I’ve been entertaining for the past few days and haven’t had a moment to myself, but I’ve finally got the house to myself. While doing some listening for rehearsals and practicing this week, I was also puttering around online and catching up on links and articles my friends found worthy and interesting enough to post on facebook and twitter.
It is Labor Day, after all, and while many of us don’t realize, have forgotten, or perhaps don’t care what unions have done for us (with the attitude of either, “I’ve got mine, you get yours on your own,” or the attitude of “Mine stinks, yours should too”), as a working musician I am a member of the American Federation of Musicians, local 2-197 here in St Louis, and I’ve been a union member of various locals since I started playing with small orchestras while in school. I don’t agree with everything the union does and sometimes feel that the union is more interested in the union itself than its members, but the underlying VALUE as a union member is that if we work together, our lives will be better than if we work against each other. That I believe in wholeheartedly: that our lives and our society will be a better place if we work together and work towards the future.
Today on Facebook lots of my friends (most are current and former classmates and colleagues, so primarily musicians) were sharing various blog posts people have written about the Minnesota Orchestra’s ongoing work stoppage. Here in St Louis we have a wonderful symphony with hard working and talented (as much as I hate that word, sometimes it works, as long as you include hard working too) musicians who are paid at or above market value for their careers, and they start their 2013-2014 season soon. Minnesota, on the other hand, has been locked out for a year. Some might say, well, there is no place in the world for classical music and “overpaid” musicians, but I think the fact that other similar markets find plenty of place for their orchestras shows otherwise. Sure, some would rather watch Miley Cyrus twerking on television, but many are thrilled to attend an orchestra or chamber music concert and see some actual artistry and passion…and have the expendable income to spend to help make sure that our culture and humanity continues into the future. (And some might like both—why limit ourselves as human beings?) And why settle for a watered down version of our culture, and pretend that our country doesn’t have the potential for greatness?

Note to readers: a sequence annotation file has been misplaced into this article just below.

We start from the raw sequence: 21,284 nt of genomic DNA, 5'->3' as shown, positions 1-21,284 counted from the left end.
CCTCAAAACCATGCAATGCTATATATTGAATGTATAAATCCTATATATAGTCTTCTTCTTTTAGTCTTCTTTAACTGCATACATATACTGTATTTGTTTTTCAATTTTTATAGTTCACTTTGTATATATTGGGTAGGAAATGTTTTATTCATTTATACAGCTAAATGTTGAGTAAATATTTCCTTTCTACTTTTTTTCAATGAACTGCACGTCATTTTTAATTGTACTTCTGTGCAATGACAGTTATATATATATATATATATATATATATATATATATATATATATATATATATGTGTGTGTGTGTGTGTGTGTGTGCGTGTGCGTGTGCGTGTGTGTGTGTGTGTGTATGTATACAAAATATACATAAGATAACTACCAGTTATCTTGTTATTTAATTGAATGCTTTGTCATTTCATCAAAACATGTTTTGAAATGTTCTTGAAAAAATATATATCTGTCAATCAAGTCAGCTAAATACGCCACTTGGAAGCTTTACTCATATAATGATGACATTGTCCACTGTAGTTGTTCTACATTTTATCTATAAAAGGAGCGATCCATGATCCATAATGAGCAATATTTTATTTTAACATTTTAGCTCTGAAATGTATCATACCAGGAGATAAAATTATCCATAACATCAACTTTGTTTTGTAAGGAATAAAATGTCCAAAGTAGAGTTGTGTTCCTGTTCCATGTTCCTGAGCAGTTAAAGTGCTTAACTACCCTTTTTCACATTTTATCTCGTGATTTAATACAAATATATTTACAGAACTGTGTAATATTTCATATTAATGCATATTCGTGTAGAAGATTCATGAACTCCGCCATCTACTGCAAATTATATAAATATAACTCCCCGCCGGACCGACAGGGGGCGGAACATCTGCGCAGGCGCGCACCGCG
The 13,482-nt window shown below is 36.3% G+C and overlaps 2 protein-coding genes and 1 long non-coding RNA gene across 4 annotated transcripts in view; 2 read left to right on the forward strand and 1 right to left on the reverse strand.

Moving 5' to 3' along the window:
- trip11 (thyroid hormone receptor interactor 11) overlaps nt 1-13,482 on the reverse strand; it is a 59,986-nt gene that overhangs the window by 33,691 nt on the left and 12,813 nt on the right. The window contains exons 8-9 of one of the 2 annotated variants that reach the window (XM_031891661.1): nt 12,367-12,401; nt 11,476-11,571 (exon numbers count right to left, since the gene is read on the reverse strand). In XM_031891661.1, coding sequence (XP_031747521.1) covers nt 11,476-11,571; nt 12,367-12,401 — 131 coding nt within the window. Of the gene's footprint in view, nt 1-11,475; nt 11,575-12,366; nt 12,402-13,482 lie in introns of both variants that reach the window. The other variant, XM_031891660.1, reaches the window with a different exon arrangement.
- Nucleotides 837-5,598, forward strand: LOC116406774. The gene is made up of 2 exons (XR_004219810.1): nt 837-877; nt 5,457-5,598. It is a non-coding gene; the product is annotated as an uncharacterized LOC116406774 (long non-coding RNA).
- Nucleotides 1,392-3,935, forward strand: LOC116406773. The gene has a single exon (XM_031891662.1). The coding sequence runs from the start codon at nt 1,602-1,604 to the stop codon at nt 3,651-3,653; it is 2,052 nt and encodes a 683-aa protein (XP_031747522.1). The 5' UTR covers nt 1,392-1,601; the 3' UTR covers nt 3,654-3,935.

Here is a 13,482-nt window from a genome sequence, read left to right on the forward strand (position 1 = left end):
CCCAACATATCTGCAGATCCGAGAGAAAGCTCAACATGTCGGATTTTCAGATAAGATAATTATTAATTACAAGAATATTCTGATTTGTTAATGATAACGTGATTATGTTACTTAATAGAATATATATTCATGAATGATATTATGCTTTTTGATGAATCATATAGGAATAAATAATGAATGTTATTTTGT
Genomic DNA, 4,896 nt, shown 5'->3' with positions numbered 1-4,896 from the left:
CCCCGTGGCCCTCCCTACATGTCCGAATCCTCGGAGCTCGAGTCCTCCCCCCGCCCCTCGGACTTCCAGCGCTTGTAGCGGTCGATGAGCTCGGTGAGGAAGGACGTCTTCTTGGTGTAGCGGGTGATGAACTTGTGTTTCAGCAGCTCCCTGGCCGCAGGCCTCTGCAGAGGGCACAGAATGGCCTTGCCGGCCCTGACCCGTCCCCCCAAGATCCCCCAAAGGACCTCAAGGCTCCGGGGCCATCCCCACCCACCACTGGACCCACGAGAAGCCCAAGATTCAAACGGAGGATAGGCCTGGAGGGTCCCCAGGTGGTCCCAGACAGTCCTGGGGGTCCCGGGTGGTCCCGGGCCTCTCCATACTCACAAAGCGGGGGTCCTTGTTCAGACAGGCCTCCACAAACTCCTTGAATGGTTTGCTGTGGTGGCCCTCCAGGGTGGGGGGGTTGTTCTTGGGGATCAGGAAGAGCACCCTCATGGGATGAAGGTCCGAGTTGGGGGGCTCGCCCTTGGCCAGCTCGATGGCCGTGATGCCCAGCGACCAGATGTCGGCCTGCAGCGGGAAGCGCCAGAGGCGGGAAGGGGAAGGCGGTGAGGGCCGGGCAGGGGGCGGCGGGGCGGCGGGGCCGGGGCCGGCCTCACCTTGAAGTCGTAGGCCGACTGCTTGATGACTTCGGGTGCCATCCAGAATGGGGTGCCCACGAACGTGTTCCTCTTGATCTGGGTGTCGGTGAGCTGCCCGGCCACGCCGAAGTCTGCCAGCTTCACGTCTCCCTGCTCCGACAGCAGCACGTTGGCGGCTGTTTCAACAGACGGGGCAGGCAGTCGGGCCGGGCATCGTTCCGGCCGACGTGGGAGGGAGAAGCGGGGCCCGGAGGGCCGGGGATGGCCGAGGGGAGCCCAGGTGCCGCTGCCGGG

TL:DR version: Check out some links to blogs possibly better written than mine (I imagine they proofread and possibly even edit…)
Drew McManus—Arrogance is a weed that grows mostly on a dunghill
And, if you don’t care about reading all that, I posted the Homestar video that is most appropriate for today on twitter and facebook, but why not here too…